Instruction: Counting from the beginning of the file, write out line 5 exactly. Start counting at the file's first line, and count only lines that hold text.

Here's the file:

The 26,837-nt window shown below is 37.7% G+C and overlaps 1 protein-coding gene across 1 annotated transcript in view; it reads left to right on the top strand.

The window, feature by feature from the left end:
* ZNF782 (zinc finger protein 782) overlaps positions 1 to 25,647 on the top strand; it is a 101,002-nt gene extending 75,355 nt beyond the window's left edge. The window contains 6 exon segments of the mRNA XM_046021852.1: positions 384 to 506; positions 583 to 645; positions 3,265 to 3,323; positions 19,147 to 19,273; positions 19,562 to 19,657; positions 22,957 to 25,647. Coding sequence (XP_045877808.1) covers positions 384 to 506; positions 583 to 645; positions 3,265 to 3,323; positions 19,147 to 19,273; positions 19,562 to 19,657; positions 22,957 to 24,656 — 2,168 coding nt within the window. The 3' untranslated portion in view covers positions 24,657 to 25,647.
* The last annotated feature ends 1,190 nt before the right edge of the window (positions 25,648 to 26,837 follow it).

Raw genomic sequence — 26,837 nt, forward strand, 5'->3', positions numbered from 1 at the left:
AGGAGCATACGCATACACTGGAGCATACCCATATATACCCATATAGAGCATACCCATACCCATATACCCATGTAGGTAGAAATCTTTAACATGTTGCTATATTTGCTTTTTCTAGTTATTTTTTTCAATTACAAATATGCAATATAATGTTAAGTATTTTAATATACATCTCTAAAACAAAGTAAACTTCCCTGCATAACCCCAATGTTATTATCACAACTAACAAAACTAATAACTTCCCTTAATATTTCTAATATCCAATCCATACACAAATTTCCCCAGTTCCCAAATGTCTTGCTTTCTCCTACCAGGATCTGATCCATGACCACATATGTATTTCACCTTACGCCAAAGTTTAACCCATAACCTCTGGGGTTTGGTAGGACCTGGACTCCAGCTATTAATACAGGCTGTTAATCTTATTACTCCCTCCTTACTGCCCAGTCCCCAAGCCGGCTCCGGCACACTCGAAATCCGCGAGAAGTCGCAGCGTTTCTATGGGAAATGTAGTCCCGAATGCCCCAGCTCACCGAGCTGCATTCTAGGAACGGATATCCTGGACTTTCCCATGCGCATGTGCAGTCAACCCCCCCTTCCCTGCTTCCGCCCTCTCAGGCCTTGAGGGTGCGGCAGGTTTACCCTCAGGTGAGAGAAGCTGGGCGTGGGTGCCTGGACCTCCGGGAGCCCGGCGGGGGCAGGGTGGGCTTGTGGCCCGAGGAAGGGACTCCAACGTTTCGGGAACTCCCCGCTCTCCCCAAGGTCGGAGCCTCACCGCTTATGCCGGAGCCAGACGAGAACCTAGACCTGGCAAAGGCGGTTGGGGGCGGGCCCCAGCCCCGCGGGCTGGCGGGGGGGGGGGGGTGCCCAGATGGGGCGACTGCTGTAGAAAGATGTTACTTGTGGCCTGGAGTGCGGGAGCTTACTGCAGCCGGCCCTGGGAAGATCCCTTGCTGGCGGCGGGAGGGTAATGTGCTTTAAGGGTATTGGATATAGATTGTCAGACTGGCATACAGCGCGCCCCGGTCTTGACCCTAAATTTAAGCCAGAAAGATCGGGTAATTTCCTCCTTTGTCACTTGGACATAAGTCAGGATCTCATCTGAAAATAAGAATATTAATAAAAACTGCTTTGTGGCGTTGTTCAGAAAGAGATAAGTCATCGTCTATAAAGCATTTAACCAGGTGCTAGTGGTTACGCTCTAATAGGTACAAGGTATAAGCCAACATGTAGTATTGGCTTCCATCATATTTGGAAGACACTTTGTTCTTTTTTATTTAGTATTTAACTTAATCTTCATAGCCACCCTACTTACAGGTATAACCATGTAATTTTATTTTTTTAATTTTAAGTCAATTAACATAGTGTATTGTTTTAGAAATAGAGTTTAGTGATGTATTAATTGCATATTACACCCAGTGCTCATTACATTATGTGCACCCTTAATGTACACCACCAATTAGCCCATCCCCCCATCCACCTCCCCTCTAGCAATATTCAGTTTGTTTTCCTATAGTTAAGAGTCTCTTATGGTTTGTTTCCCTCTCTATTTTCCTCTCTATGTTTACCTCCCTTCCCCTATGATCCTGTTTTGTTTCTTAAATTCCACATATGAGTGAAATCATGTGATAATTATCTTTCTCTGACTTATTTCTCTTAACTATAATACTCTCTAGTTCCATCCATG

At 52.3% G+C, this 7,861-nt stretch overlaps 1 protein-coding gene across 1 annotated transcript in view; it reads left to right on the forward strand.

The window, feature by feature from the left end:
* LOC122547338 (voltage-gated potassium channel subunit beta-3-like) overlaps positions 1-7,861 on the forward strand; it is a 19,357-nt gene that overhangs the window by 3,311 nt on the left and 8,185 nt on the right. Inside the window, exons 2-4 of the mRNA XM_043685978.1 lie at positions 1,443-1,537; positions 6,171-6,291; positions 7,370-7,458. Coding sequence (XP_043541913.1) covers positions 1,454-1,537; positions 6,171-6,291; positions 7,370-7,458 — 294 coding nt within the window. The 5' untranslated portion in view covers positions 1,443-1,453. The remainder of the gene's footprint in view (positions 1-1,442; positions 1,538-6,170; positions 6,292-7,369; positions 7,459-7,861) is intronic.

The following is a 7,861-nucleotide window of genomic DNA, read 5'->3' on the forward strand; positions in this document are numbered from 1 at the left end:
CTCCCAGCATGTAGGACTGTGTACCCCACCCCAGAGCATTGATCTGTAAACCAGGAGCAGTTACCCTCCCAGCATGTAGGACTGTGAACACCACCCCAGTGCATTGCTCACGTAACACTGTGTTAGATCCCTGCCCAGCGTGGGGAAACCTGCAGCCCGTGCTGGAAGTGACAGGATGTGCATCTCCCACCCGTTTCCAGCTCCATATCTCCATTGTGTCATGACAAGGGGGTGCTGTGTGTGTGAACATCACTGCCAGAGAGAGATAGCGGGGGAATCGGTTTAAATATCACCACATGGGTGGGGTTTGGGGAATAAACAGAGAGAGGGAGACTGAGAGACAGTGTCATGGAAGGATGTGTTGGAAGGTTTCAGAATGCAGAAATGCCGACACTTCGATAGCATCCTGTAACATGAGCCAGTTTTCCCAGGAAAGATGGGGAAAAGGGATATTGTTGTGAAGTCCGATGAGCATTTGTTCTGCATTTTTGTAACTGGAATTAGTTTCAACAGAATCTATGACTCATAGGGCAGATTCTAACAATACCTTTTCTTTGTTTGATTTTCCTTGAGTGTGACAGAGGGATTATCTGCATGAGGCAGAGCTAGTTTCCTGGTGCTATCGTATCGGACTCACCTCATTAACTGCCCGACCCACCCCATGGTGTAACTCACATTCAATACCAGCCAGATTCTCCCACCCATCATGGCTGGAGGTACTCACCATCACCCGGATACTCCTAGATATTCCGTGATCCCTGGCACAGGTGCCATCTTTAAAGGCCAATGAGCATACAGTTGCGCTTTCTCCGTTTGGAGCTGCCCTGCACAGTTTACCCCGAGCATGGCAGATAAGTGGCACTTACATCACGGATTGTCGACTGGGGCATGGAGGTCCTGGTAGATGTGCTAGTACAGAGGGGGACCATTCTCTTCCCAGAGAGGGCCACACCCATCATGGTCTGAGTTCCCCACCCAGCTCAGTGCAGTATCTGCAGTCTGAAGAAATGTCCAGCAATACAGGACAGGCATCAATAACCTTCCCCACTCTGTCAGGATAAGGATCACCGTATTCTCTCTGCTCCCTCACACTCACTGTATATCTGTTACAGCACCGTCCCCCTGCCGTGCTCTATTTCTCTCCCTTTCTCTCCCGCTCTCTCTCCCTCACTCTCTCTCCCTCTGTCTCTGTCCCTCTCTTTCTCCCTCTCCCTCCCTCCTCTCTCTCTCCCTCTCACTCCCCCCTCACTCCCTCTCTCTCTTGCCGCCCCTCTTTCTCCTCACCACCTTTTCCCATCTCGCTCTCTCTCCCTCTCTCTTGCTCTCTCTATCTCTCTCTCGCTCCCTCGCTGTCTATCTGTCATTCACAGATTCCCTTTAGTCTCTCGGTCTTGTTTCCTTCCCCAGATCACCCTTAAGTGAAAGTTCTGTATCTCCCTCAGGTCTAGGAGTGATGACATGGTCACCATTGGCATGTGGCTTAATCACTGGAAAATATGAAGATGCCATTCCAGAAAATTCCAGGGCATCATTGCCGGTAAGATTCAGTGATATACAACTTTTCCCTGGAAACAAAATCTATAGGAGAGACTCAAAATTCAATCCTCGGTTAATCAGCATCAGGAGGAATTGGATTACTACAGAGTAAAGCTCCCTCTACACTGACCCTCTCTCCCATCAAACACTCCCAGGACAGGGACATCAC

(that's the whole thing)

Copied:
Raw genomic sequence — 26,837 nt, forward strand, 5'->3', positions numbered from 1 at the left: